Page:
SEBRING Firefighters should be fit, Sebring’s chief and Highlands County’s training officer agreed, but measuring body mass index isn’t the way to ascertain that.
While reworking Florida’s fire codes with SB 1410, the House considered setting a maximum BMI of 25 for firefighters.
“It's good for public safety," argued Rep. Janet Adkins, R-Fernandina Beach, who offered an amendment that ultimately failed.
Rep. Kathleen Peters, R-South Pasadena, said BMI can be misleading, particularly for muscular people. Peters said the measurement was subjective.
Sebring Fire Chief Brad Batz agreed. “It is subjective. A new kid just hired on, and he maybe weighs 130 pounds soaking wet.”
The Sebring recruit passed a doctor’s examination and can do anything required of a firefighter, which includes dragging a fire hose 150 feet while wearing oxygen tanks and 50 pounds of bunker gear.
“You have to look at the person,” Batz said. “Muscle weighs more than fat, so BMI may show he’s overweight, but he may not be.”
Rep. Mike Clelland, R-Maitland, was a firefighter for many years, even though his own BMI is probably over 26. The measure might unfairly affect desk-bound firefighters, including chiefs, he argued in Tuesday’s committee hearing.
"Firefighters need to be fit," Adkins retorted. "Stamina and cardiovascular fitness are a must to be able to perform this tough job."
Atkins is confusing BMI with fitness, Batz said. “It’s hard to tell if someone is fit or not. A bigger guy can be incredibly cardio-fit.”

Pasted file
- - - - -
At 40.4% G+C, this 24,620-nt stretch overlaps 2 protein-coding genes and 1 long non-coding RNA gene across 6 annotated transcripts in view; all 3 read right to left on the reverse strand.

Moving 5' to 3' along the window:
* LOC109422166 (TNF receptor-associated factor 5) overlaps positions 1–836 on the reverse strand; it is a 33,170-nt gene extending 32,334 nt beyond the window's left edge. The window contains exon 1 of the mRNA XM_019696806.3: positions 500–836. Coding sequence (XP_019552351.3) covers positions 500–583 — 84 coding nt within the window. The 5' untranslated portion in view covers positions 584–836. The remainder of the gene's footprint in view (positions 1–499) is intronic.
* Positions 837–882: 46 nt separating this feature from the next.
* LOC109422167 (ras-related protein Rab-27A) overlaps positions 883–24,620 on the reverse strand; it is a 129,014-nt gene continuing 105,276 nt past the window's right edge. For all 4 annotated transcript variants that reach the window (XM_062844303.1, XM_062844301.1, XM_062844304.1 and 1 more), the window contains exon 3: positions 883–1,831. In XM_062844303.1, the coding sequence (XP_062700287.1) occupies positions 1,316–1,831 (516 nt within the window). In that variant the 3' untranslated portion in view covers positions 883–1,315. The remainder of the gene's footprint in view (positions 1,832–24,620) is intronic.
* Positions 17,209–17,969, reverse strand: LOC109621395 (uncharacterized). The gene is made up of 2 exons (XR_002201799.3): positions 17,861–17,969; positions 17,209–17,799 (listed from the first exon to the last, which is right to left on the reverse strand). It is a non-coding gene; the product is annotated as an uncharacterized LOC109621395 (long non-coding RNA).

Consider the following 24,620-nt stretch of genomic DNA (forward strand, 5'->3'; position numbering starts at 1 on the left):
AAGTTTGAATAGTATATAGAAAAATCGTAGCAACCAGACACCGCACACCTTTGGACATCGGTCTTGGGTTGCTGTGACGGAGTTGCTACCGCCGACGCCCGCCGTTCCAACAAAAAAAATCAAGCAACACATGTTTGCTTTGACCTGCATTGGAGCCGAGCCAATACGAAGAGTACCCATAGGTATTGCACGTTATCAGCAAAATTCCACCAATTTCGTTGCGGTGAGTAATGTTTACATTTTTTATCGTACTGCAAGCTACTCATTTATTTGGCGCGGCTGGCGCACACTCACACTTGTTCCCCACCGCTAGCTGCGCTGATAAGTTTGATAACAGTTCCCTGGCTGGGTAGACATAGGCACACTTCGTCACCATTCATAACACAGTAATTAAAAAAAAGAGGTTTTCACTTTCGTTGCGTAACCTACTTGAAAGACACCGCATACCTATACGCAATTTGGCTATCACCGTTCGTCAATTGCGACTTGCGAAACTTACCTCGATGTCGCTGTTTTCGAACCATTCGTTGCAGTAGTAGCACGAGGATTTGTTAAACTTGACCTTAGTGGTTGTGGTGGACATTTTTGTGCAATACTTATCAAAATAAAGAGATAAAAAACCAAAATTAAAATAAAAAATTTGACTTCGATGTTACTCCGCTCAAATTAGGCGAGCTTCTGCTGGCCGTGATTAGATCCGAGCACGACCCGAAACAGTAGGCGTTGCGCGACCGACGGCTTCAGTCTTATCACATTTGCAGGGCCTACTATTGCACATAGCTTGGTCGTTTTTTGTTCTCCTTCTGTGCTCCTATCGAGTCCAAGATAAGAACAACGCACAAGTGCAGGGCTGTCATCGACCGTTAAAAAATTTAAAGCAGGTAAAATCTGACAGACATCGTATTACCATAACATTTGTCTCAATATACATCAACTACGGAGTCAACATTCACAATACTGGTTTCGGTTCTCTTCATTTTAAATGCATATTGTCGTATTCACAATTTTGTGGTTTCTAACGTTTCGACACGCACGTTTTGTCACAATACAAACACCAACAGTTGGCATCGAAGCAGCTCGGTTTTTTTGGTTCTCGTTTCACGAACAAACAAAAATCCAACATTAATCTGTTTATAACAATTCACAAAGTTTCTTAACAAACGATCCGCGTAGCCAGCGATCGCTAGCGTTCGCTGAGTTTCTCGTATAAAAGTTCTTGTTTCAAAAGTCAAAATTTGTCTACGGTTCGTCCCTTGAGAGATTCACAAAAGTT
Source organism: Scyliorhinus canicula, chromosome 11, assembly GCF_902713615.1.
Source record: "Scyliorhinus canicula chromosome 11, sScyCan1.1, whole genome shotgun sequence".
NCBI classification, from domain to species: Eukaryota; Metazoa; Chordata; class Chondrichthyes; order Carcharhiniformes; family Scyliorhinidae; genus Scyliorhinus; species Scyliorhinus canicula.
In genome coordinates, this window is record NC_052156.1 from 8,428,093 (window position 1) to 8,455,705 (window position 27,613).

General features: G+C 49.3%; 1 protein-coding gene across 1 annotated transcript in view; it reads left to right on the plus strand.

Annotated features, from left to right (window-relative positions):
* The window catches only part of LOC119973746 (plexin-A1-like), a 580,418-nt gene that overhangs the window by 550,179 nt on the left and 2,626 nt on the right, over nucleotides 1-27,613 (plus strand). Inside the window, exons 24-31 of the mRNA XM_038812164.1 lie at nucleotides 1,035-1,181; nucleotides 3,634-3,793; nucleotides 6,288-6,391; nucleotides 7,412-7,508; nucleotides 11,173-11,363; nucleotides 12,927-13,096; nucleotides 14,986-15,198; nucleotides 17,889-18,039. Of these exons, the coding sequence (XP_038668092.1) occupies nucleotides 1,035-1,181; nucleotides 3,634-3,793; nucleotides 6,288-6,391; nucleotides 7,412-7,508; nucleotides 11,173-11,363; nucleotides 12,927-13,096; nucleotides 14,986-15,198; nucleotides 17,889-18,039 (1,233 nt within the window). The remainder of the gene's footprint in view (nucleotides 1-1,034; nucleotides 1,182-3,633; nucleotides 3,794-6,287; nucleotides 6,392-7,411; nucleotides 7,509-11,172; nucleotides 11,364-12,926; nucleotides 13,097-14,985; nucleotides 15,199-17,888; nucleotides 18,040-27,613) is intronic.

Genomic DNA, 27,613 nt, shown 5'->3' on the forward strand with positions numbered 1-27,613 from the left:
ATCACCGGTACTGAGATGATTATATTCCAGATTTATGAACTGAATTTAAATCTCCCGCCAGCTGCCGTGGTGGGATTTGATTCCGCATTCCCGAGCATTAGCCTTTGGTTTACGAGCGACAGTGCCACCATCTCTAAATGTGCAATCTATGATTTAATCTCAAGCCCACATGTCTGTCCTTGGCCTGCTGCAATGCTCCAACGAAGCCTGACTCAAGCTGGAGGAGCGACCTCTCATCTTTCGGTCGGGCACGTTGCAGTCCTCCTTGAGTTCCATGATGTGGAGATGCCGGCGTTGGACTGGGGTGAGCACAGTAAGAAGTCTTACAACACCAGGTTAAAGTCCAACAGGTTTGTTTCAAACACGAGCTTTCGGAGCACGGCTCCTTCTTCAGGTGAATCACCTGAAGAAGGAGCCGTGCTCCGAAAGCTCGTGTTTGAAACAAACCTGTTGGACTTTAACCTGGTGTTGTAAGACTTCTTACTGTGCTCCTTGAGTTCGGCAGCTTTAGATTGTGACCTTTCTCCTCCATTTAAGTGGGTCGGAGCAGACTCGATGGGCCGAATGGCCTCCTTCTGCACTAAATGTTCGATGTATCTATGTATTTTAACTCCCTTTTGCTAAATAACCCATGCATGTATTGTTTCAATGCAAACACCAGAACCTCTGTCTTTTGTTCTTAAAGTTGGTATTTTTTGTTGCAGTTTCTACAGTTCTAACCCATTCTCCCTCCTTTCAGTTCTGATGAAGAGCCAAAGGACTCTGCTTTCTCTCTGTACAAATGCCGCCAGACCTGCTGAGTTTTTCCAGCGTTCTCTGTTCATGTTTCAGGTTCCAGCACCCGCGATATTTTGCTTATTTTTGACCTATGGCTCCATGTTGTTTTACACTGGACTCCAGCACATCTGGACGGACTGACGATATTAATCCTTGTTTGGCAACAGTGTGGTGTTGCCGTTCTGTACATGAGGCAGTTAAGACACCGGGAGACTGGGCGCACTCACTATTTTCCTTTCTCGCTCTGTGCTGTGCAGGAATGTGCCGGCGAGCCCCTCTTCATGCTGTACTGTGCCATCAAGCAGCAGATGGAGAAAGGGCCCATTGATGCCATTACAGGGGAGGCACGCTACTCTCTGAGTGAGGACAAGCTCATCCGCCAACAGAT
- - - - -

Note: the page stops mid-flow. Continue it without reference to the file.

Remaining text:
BMI is a meaningful measurement for most men and women, but it’s limited, says the National Heart, Lung and Blood Institute website: “It may overestimate body fat in athletes and others who have a muscular build, (and) it may underestimate body fat in older persons and others who have lost muscle.
“Any time you’re overweight, your body is going to consume more oxygen, more than someone in good physical shape,” said Charles Andrews, who trains volunteers for Highlands County. “But you’ll have the same issues if you hit the gym and really bulk up.
“In bunker gear, you’re going to have problems,” Andrews said. “Your body doesn’t breathe, and it gets overheated easily. Firefighters have a high rate of heat exhaustion. You’re wrapping yourself in a suit designed to keep heat out, and you’re swinging an axe or pulling a hose or handling a nozzle.”
Florida already has fitness standards that must be in order to become a firefighter, Andrews and Batz said.
Like Rep. Clelland, Andrews describes himself as “a tall, wide guy. I got down to 220 pounds three years ago, and I had a 34-inch waist. But I’d have to be down to 190 pounds for my BMI to be under 25.”
The state regulates firefighter fitness standards, Batz said. “Absolutely. It’s a good thing. It’s safer for everybody.”
“The Navy had a very strict policy for its Physical Readiness Test,” said Brett Dowden, a former Highlands County deputy. “A person could excel in all the physical areas – situps, pushups, 1.5 mile run, 500-yard swim – and still fail due to being even slightly overweight.
“The bottom line for me is simply this,” said Dowden. “Either you can do the job or you cannot.”
The News Service of Florida contributed to this report